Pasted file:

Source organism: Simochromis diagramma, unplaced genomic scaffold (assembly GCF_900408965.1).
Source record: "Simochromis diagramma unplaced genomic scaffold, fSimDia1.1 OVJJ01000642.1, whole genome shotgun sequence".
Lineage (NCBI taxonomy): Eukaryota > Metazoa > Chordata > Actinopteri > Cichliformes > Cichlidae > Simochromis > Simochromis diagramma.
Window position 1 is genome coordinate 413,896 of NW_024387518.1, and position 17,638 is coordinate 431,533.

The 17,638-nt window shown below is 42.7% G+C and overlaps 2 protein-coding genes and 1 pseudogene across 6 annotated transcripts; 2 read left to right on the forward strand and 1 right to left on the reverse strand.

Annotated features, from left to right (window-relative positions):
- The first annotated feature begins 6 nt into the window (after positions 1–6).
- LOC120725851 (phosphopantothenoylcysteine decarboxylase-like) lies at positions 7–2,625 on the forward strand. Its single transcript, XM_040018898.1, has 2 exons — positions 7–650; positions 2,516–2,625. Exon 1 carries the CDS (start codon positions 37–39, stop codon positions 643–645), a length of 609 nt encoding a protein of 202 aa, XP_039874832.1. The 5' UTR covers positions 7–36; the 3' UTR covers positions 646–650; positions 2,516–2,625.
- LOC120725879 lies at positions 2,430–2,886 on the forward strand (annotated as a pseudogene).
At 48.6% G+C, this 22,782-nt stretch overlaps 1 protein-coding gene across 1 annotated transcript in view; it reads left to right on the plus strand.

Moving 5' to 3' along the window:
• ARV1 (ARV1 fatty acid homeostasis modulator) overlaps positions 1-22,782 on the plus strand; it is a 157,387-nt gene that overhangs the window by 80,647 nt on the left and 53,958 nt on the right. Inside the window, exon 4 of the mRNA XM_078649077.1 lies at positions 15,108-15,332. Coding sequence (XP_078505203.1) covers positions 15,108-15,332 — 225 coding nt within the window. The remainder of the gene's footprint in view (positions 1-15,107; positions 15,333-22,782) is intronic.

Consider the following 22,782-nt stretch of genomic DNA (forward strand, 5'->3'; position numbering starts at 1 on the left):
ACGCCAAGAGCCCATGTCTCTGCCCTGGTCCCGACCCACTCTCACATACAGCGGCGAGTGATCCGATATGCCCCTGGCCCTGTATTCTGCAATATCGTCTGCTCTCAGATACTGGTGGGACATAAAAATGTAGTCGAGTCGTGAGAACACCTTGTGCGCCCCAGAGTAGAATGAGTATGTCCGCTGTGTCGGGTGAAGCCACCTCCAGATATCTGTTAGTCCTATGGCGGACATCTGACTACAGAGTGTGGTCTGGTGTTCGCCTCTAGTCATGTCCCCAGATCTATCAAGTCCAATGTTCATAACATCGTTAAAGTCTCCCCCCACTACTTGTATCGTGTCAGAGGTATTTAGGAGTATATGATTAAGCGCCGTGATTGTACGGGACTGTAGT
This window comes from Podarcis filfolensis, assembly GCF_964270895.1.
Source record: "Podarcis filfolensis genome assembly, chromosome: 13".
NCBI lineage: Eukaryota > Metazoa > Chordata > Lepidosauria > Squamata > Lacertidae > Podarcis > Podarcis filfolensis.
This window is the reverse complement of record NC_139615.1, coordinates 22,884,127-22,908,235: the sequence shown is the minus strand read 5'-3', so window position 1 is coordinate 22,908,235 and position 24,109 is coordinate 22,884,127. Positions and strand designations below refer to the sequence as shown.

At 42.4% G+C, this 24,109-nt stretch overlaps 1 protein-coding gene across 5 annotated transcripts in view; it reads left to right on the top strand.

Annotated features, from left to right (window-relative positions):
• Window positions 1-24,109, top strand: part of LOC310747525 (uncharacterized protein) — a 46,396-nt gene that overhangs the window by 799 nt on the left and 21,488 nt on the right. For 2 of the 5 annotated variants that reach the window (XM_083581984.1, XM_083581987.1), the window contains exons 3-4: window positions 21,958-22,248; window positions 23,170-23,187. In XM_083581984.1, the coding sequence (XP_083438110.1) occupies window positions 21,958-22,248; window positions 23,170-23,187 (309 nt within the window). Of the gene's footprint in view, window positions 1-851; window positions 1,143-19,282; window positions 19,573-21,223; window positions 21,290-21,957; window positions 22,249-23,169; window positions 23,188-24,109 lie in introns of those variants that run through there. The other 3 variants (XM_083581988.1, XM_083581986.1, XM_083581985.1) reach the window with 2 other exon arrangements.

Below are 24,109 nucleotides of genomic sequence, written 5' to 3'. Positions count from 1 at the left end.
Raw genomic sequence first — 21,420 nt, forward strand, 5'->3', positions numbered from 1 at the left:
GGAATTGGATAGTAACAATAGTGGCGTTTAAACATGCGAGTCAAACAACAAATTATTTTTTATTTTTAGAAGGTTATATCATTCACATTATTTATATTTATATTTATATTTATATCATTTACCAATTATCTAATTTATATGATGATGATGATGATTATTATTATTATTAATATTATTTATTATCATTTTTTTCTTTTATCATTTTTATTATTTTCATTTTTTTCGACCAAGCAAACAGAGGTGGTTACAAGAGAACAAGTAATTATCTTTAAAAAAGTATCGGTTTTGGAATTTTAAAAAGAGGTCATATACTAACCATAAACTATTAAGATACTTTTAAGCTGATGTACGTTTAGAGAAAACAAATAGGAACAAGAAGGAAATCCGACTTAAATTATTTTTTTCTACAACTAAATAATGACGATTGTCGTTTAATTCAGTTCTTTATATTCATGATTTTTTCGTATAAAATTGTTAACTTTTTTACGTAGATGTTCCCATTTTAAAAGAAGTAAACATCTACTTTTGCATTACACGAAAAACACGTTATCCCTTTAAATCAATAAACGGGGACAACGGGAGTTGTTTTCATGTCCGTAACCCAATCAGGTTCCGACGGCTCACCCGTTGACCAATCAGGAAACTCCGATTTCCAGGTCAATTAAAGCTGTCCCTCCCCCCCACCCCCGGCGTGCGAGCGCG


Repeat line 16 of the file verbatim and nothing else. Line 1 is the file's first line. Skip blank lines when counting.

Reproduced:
Source record: "Podarcis filfolensis genome assembly, chromosome: 13".